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article imageOnly licensed cannabis seed or seedlings can be grown in Canada

By Karen Graham     Jul 4, 2018 in World
Calgary - A number of garden centers in Alberta have already expressed their displeasure at not being allowed to sell cannabis seeds or plants to customers when marijuana becomes legal in October. So, what's going on?
First, let's step back just a moment and look at the Cannabis Act that will become legal in Canada on October 17, 2018. It is important to note that the Cannabis Act will also be subject to provincial or territorial restrictions. Basically, this means the provincial governments and territories have the right to override some of the regulations found in the act.
The big question on some people's minds is who will be allowed to sell marijuana seeds and/or seedlings? According to CTV News Canada, Lisa Silva from Bluegrass Nursery in Calgary says some customers are already asking her about how to grow cannabis, and she would really like to be able to sell to them.
“It’s another market opportunity for us to capture,” she says. And yes, it would be a great marketing opportunity for garden centers, feed stores and any place you can buy seed packets, but that is not the way the law is set up to operate. Keep in mind that Canada is one of only two nations that has legalized marijuana, so the government is treading very carefully on the whole issue.
Controlling access
It really is all about controlling access to legal marijuana and its products. As of October 17, 2018, all adults who are 18 and older would be able legally to:
possess up to 30 grams of legal cannabis, dried or equivalent in non-dried form in public
share up to 30 grams of legal cannabis with other adults
buy dried or fresh cannabis and cannabis oil from a provincially-licensed retailer
in provinces and territories without a regulated retail framework, individuals would be able to purchase cannabis online from federally-licensed producers
grow, from licensed seed or seedlings, up to 4 cannabis plants per residence for personal use
make cannabis products, such as food and drinks, at home as long as organic solvents are not used to create concentrated products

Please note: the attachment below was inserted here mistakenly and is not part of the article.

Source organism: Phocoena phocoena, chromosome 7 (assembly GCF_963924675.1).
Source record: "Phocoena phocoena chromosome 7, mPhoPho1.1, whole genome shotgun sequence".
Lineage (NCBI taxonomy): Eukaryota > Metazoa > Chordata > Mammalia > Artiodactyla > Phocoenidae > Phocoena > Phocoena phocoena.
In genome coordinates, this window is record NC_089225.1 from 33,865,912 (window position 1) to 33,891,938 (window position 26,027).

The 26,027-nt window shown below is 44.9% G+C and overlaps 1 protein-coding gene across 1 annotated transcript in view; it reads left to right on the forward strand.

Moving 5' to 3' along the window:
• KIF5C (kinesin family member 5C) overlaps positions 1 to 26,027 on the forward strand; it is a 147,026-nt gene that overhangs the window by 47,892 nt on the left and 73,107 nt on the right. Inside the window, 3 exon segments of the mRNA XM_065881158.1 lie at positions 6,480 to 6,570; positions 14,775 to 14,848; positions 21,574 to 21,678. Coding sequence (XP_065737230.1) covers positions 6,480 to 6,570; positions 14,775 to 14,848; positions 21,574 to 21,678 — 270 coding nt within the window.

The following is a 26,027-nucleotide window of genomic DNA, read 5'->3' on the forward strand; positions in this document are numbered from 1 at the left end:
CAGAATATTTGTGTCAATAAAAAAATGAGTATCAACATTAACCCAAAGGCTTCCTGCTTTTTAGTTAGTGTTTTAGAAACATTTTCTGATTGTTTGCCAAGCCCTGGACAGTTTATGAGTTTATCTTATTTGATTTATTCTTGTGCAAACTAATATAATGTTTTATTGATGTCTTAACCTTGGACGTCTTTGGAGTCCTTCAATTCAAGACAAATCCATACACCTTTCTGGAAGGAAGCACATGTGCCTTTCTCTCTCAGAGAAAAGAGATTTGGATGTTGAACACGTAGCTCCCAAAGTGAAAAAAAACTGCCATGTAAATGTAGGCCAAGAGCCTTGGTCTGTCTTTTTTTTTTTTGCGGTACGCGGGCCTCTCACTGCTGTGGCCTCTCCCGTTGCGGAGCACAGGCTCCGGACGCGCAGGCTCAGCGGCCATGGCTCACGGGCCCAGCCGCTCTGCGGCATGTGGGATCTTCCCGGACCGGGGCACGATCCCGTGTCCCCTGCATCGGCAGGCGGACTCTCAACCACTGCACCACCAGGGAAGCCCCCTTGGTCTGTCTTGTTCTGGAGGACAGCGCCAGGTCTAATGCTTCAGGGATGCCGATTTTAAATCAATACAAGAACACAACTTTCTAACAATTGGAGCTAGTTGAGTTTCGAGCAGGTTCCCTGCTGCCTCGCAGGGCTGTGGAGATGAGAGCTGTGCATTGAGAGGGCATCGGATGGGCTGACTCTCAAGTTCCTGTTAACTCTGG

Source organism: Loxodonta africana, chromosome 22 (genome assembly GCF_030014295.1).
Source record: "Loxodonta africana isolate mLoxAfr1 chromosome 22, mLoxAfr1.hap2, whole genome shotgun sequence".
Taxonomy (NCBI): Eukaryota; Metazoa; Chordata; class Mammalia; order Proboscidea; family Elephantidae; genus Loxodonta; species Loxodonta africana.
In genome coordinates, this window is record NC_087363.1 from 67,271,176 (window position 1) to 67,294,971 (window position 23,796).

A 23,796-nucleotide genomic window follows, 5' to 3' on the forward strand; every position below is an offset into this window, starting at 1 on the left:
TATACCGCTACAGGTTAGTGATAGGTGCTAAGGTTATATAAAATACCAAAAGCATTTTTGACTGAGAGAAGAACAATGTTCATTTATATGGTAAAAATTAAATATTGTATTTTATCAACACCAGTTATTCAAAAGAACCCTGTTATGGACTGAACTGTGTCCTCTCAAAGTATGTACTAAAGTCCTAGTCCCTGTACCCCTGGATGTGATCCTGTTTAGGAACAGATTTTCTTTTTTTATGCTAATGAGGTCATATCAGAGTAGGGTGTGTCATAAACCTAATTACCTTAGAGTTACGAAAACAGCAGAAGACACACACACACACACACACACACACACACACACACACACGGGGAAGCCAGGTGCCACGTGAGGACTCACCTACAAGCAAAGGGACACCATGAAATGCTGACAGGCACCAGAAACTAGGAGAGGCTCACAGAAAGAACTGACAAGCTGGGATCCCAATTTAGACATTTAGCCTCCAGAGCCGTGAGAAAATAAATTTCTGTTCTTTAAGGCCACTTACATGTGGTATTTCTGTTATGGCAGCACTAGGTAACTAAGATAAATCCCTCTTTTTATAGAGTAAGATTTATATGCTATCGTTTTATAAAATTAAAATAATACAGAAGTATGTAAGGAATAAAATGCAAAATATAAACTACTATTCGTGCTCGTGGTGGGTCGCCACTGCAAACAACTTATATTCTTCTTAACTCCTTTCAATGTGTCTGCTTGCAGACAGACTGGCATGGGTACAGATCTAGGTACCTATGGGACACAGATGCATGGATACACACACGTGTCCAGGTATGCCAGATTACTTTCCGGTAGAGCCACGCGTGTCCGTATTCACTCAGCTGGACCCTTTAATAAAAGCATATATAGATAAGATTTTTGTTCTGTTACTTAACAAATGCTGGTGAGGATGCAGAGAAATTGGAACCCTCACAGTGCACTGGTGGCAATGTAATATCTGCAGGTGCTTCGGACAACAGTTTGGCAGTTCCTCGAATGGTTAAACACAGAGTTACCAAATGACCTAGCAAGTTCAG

Where can a customer buy seeds or seedlings?
Where will Canadians who wish to cultivate a small number of cannabis plants be able to legally obtain the necessary starting materials? The Cannabis Act is specific on this question.
Once the act comes into effect, "Canadians wishing to grow or cultivate a small personal supply of cannabis would be able to purchase their seeds from a provincially or territorially regulated retailer, or, where this option is not available, from a federally licensed producer."
The BC Marijuana Party Bookstore and Lounge (Marc Emery Headquarters) in Vancouver  BC.
The BC Marijuana Party Bookstore and Lounge (Marc Emery Headquarters) in Vancouver, BC.
User: (WT-shared) Osiris at wts wikivoyage
So, that is the federal law governing the purchase of plants and seeds for home cultivation. But keep in mind that in Ontario, Quebec, P.E.I., Nova Scotia, and New Brunswick - any cannabis will only be available from government-owned stores and/or online.
And if you live in Quebec and Manitoba, under the Cannabis Act - you are prohibited from cultivating marijuana in your home - period.
Alberta, Newfoundland and British Columbia are going half-and-half, having a mix of government-owned and private-licensed stores, while Manitoba and Saskatchewan have opted for having only private stores.
NewLeaf Cannabis Chief Administrative Officer Angus Taylor says they are planning on opening 18 cannabis stores in Alberta, but they haven't decided on whether they will sell seeds or seedlings.
It's a challenge just training our staff to be good as cannabis advisers,” Taylor says. “If employees were to sell plants and seeds, he adds, they would need to be “good horticulture advisers too.”
More about Canada, legalization of marijuana, Department of justice, licensed seeds and seedlings, garden centers